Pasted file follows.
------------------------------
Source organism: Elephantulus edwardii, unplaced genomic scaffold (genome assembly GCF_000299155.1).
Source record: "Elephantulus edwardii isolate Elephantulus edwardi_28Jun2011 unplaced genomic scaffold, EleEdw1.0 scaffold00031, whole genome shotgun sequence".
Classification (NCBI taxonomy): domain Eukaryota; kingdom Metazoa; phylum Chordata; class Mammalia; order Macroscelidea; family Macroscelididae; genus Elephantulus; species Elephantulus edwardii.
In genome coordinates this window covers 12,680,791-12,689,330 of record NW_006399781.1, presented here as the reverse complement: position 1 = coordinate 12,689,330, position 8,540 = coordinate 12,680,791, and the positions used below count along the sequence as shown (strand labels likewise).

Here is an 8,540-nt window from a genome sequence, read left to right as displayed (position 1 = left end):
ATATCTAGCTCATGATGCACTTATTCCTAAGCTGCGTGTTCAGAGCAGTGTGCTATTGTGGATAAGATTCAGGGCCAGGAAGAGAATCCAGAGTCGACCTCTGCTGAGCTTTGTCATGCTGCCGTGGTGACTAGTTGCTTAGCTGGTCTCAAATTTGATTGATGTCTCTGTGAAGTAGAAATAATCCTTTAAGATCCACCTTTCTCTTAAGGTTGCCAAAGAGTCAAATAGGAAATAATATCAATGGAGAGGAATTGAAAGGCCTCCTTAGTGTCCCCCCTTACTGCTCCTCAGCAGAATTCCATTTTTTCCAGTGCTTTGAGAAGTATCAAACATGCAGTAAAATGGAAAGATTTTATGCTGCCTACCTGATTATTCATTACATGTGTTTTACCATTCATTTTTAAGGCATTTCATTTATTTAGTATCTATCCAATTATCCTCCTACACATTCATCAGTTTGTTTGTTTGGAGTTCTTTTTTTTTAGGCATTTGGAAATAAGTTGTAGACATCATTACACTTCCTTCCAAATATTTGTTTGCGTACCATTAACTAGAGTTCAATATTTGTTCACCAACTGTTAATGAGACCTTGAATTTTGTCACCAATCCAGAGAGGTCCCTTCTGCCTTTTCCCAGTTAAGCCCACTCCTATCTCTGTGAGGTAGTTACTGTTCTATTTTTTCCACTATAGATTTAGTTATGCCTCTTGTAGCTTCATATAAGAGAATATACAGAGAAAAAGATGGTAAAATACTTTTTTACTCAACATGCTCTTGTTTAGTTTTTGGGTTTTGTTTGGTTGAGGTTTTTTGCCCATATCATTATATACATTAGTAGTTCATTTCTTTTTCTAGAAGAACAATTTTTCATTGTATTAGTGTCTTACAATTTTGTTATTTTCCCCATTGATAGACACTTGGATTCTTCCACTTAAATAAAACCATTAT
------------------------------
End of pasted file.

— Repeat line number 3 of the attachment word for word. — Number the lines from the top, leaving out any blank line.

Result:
Classification (NCBI taxonomy): domain Eukaryota; kingdom Metazoa; phylum Chordata; class Mammalia; order Macroscelidea; family Macroscelididae; genus Elephantulus; species Elephantulus edwardii.